Thursday, March 15, 2012

History of Theater Essay

History of Theater Essay

The development of theatre in the 20th century was accompanied by numerous experiments in this field of art. At the same time, changes that occur in the 20th century theatre reflected more profound changes in Western society that took place during the period. It is an undeniable fact that theatre vividly reacts on the changes in the socio-cultural environment that cannot fail to affect the creative work of artists, directors, play writers, as well as the perception of theatre by the audience. it should be pointed out that the development of theatre in the 20th century was dramatically influenced by such tragic events as World Wars, which, to a significant extent, define the consciousness of several generations of artists as well as they changed the attitude of the public to life at large and theatre in particular.

Probably, the theatre has never been influenced so significantly by the surrounding socio-cultural changes before the 20th century. At the same time, it was the epoch when artists attempted to find new ways of self-expression and conveying their ideas to the audience that also affected consistently the development of theatre. On the other hand, all the experiments made the 20th century theatre extremely rich and diverse and different movements that have emerged during the century were often opposing and contradicting to each other. Actually, this diversity of styles, movements and ideas has created the basis for the future development of theatre, which is based on the postmodernist trends.


1900 – Pre-World War I theatre The beginning of the 20th century was characterized by the growing social tension and antagonism between different layers of society. In fact, it was the period when the Western society faced a serious problem of the growing gap between rich and poor, which grew wider and deteriorated the socio-economic situation in countries. At the same time, it was the period when socialist and egalitarian ideas became particularly popular. The idealistic and romantic ideas of the previous epoch were practically totally replaced by the ideas of realism, which originated from the 19th century and was closely intertwined with the development of naturalism. The early 20th century was characterized by the increasing role of realism in the theatrical development as well as in the development of art at large.

At the same time, it was the period of experiments when the art and theatre were dramatically affected by modernist trends. Basically, such a development of theatre was determined by the socio-cultural background that characterized the epoch. To put it more precisely, the early 20th century was the epoch of the rapid economic progress. However, the socio-economic development was based on the imperialistic ambitions of leading countries which attempted to establish their control all over the world. In such a situation, the world became the arena of the struggle of the leading nations for the supremacy. On the other hand, such political and economic struggle was based on the rapid industrialization of the leading countries and the formation of the local economic elite which concentrated the national wealth in hands of few individuals while large masses of people were doomed to live in poverty. In such a situation, it is quite natural that socialist ideas that had been developed and actively promoted since the middle of the 19th century grew more and more popular. The attitude of ordinary people to the surrounding world and life at large had started to change. The attitude of people to the surrounding reality became more pragmatic and materialistic.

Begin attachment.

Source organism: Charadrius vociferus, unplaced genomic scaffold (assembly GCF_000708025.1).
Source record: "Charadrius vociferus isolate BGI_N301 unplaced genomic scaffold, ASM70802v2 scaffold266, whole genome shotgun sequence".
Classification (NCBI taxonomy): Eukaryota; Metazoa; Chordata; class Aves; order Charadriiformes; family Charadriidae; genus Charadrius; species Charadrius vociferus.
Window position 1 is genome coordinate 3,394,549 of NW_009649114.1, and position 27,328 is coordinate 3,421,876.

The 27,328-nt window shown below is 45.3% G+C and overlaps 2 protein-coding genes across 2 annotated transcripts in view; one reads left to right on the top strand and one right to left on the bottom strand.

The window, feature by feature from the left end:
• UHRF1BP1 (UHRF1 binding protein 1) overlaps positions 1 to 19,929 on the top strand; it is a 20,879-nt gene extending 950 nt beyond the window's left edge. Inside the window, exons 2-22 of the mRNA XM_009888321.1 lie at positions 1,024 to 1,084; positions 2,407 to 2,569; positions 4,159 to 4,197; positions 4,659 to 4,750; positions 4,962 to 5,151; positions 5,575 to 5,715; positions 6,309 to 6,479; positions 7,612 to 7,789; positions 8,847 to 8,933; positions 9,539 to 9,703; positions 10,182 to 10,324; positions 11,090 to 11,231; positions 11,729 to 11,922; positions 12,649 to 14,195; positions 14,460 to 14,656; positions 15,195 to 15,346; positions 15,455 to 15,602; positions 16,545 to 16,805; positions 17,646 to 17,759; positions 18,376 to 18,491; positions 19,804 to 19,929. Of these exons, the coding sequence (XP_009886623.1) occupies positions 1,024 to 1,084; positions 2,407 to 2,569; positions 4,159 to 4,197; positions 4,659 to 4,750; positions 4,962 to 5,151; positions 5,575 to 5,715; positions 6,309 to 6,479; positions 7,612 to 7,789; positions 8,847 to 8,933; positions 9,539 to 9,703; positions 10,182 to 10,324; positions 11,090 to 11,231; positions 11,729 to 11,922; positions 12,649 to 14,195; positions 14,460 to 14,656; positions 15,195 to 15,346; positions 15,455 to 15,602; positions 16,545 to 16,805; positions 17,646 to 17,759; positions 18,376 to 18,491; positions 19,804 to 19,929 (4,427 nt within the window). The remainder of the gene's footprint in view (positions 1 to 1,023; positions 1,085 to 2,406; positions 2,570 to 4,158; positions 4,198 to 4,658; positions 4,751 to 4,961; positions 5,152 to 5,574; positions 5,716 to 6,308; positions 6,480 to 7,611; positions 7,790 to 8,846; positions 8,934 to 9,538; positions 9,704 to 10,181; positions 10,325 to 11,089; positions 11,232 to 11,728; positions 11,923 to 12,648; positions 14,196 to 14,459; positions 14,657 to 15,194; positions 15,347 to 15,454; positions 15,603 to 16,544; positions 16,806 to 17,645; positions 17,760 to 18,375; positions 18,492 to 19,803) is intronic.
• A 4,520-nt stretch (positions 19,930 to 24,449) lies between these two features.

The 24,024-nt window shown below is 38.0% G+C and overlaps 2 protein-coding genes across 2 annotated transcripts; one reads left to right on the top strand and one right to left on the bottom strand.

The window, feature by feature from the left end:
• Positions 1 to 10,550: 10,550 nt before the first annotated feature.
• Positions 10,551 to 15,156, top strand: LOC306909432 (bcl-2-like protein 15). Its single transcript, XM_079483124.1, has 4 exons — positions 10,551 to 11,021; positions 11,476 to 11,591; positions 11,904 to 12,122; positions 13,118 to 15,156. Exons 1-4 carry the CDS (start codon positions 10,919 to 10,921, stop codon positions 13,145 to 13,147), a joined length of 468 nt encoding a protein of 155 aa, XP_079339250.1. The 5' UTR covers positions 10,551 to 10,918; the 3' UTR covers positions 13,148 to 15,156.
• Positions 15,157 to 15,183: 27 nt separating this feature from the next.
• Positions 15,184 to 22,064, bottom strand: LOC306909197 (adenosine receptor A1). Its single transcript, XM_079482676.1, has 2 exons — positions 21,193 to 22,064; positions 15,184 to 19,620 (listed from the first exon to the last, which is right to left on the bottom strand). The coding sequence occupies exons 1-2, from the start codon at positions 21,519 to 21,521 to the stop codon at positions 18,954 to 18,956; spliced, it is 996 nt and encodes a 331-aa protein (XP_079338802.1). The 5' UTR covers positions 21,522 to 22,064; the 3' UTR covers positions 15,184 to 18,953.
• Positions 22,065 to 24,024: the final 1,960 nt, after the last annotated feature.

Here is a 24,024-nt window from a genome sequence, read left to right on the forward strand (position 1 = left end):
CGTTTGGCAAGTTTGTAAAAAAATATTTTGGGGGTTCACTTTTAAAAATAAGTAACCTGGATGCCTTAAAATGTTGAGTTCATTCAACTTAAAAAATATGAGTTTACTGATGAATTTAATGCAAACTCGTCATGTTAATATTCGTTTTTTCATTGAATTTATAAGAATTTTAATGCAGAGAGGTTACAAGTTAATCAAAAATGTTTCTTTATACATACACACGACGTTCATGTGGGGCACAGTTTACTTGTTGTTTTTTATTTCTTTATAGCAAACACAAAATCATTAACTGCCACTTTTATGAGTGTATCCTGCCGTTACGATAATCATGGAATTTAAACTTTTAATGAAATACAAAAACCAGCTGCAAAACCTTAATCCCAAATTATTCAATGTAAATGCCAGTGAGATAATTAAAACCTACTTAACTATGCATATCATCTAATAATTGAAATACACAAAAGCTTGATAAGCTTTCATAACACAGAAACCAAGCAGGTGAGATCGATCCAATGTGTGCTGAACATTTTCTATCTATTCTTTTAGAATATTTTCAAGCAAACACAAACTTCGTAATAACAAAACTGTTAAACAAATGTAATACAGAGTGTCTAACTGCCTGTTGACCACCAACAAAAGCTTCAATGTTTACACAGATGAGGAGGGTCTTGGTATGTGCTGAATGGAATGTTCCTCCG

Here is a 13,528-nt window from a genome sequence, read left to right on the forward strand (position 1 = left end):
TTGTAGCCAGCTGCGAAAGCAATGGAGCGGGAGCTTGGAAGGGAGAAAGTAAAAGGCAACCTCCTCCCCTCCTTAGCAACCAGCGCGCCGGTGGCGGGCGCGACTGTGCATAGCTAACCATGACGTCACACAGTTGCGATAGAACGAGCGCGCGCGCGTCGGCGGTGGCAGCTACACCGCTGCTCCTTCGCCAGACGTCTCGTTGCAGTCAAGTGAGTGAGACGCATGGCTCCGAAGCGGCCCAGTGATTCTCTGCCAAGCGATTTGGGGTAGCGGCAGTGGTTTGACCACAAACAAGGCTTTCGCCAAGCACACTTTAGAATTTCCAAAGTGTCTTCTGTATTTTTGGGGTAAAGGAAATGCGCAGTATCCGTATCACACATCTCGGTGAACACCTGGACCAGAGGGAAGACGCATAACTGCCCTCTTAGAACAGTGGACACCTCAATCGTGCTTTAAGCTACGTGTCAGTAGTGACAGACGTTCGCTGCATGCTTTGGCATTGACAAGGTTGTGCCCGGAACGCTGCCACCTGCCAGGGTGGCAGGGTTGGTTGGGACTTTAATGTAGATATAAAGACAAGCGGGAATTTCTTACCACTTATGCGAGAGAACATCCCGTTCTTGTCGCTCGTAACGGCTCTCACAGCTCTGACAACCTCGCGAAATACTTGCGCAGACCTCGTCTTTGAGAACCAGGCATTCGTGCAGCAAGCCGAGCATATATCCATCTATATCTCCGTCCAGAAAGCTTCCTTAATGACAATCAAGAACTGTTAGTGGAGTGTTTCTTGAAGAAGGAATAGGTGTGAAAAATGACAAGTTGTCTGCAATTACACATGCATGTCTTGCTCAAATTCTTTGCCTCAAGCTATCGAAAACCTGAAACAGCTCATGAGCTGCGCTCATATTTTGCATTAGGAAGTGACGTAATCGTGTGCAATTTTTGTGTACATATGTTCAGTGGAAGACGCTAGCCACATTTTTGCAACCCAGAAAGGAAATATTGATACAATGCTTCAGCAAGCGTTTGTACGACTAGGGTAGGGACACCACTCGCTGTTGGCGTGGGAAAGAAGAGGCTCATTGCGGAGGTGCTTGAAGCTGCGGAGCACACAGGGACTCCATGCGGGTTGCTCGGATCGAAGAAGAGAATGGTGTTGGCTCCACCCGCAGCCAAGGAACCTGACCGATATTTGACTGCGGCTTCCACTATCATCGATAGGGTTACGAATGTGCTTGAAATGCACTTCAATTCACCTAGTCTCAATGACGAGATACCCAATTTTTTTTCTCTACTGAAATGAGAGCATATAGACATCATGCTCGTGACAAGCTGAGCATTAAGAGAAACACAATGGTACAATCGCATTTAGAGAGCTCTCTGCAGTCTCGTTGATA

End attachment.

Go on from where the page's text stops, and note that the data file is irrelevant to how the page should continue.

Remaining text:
Naturally, the theatre could not remain aside from the general trends that were the characteristic of the epoch. In fact, artists had started their experiments targeting at the change of the traditional attitude to performance. To put it more precisely, many artists working at the end of the 19th c – beginning of the 20th c. rejected traditional approaches to play writing and performance. The fancied plots, distanced from the real life, were replaced by highly realistic works which often reflected the profound drama of the life of ordinary people. Obviously, the realistic trend in the development of the 20th century theatre originates from works of 19th century artists, such as Henrik Ibsen and his famous “A Doll’s House”, which perfectly reflects the drama of a woman discriminated by norms and standards of the society at the epoch.

However, the beginning of the 20th century was characterized by the emergence of realism as a very strong movement in theatre. In this respect, it is possible to refer to the work of Konstantin Stanislavski who is considered to be the founder of the realist movement and who developed the unique realistic style and methodology of actors’ work. His ideas and recommendations became extremely popular not only in Russia but also in many Western countries and, what is more, his concept of realism became the basis for the development of realist movement in Western theatre in the 20th century. Among the most prominent Western artists of that epoch may be named Eugene O’Neill, whose work just began at the early 20th century. In fact, it is during 1910s the play writer made his first efforts in playwriting. It is worthy of mention that like many other realists he was significantly influenced by socialist ideas and was considered to be leftie. At the same time, he brought in more realism in the American theatre of the early 20th century, though he gained the public recognition only in the 1920s.